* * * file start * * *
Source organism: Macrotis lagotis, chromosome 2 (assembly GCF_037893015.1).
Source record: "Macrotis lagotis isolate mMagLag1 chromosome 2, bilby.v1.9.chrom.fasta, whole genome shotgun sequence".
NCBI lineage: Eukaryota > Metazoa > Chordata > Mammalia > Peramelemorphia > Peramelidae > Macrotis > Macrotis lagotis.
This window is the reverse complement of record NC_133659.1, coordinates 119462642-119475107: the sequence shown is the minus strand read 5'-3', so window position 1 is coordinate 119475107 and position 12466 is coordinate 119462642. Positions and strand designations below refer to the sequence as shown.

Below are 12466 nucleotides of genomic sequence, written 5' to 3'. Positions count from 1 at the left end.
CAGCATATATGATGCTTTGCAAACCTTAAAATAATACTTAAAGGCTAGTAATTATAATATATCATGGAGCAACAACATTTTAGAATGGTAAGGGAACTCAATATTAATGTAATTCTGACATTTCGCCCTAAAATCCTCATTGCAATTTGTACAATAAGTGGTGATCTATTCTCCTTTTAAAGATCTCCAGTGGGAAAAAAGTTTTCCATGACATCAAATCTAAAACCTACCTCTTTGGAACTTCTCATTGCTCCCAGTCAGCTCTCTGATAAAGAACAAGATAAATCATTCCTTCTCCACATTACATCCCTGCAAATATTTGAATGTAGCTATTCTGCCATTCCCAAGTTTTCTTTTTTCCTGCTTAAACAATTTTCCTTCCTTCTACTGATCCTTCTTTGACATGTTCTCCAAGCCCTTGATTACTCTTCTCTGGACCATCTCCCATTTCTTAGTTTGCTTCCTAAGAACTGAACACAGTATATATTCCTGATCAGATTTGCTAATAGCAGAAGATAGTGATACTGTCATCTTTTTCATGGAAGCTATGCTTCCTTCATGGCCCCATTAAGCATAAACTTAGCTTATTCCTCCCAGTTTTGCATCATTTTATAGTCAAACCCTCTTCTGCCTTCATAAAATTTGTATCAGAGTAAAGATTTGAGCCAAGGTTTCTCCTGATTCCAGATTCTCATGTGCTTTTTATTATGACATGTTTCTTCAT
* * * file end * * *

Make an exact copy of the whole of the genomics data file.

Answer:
Source organism: Macrotis lagotis, chromosome 2 (assembly GCF_037893015.1).
Source record: "Macrotis lagotis isolate mMagLag1 chromosome 2, bilby.v1.9.chrom.fasta, whole genome shotgun sequence".
NCBI lineage: Eukaryota > Metazoa > Chordata > Mammalia > Peramelemorphia > Peramelidae > Macrotis > Macrotis lagotis.
This window is the reverse complement of record NC_133659.1, coordinates 119462642-119475107: the sequence shown is the minus strand read 5'-3', so window position 1 is coordinate 119475107 and position 12466 is coordinate 119462642. Positions and strand designations below refer to the sequence as shown.

Below are 12466 nucleotides of genomic sequence, written 5' to 3'. Positions count from 1 at the left end.
CAGCATATATGATGCTTTGCAAACCTTAAAATAATACTTAAAGGCTAGTAATTATAATATATCATGGAGCAACAACATTTTAGAATGGTAAGGGAACTCAATATTAATGTAATTCTGACATTTCGCCCTAAAATCCTCATTGCAATTTGTACAATAAGTGGTGATCTATTCTCCTTTTAAAGATCTCCAGTGGGAAAAAAGTTTTCCATGACATCAAATCTAAAACCTACCTCTTTGGAACTTCTCATTGCTCCCAGTCAGCTCTCTGATAAAGAACAAGATAAATCATTCCTTCTCCACATTACATCCCTGCAAATATTTGAATGTAGCTATTCTGCCATTCCCAAGTTTTCTTTTTTCCTGCTTAAACAATTTTCCTTCCTTCTACTGATCCTTCTTTGACATGTTCTCCAAGCCCTTGATTACTCTTCTCTGGACCATCTCCCATTTCTTAGTTTGCTTCCTAAGAACTGAACACAGTATATATTCCTGATCAGATTTGCTAATAGCAGAAGATAGTGATACTGTCATCTTTTTCATGGAAGCTATGCTTCCTTCATGGCCCCATTAAGCATAAACTTAGCTTATTCCTCCCAGTTTTGCATCATTTTATAGTCAAACCCTCTTCTGCCTTCATAAAATTTGTATCAGAGTAAAGATTTGAGCCAAGGTTTCTCCTGATTCCAGATTCTCATGTGCTTTTTATTATGACATGTTTCTTCAT